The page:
GREENFIELD — Speed limits are set to rise on rural roads throughout Hancock County under an ordinance being considered next week by county commissioners.
More than 70 changes are included in the ordinance. While a few stretches of roads will have their speed limits reduced by 5 mph, most will go up by 5 to 10 mph to the speed most people are driving anyway, local officials say.
While some rural residents worry the changes will cause people to drive too fast on their narrow country roads, officials say the proposal mostly adjusts old speed limits that seem to have been set arbitrarily years ago.
“It really shouldn’t change how fast people are driving, because people are really driving that fast anyway,” said Gary Pool, engineer for the Hancock County Highway Department. “Our goal is not to speed up traffic or slow down traffic, it’s just to match it to safe traffic.”
The plan came about almost two years ago, when county commissioners began asking questions about speed limits along certain rural roads. While county roads across the state are typically set at 55 mph, Commissioner Tom Stevens said he didn’t understand why many of Hancock County’s roads were posted at 45.
Upon further investigation, commissioners found that most of the roads set below 55 mph did not have an engineer’s study to justify the departure from the state standard.
“In order for speed limits to be enforceable, they have to be based on a speed study and meet certain criteria,” Stevens said. “Just because you put up a sign, it doesn’t make the speed limit effective in an enforceable state. We were aware of that problem and also believe that having a speed limit up there that’s not reasonable encourages people to disregard it. So for an overall safety standpoint, we asked the highway department to study it.”
Highway staff put out counters and studied each stretch of road for a week. An engineering standard is to determine what speed 85 percent of motorists are driving, and then to set the speed limit at that figure unless there are curves, hills or obstructions.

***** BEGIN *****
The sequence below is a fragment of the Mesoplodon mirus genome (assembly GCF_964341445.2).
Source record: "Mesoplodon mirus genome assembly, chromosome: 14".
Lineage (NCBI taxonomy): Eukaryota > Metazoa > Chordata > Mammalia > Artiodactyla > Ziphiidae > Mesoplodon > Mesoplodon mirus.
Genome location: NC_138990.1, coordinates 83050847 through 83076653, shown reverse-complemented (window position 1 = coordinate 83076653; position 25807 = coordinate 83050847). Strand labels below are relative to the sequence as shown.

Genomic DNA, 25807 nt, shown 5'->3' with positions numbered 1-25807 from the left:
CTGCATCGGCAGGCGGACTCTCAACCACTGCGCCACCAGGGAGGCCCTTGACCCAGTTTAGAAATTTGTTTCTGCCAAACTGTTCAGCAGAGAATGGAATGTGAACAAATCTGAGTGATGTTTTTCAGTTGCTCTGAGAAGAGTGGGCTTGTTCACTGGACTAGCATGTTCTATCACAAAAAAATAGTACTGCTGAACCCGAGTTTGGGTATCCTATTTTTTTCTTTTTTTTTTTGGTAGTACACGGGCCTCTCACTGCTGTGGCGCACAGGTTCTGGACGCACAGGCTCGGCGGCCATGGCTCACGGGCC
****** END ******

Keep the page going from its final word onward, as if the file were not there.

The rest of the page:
“We look at the 85th percentile of speeds, and then we also look at accident reports in the last three years, road conditions, adverse conditions, obstructions in the roadway, roadway width,” said Joe Hollis, engineering manager at the county department. “And then we drive it to see how it feels. We drive it at increments of 5 mph, up to what the recommended speed is.”
Staff also used software to record data and determine limits.
“We don’t always go with the recommended speed limit the (software) gives us,” Hollis added. “We’ll look at the condition in the field and if it doesn’t warrant a higher speed limit, we’ll keep it down.”
One area of the ordinance that may still be in flux is in school zones. Commissioners decided a year ago decided to set speed limits in school zones to 30 mph, four hours a day – at the beginning and end of the school day.
The proposed ordinance suggests the speed limit be 30 mph nine hours a day, from 7 a.m. to 4 p.m. Pool says that difference will likely be discussed at Tuesday’s meeting and could be changed.
Pool said it will be good for the department to put the ordinance to rest. It took several staff members and many hours to crunch the numbers and put the proposal together.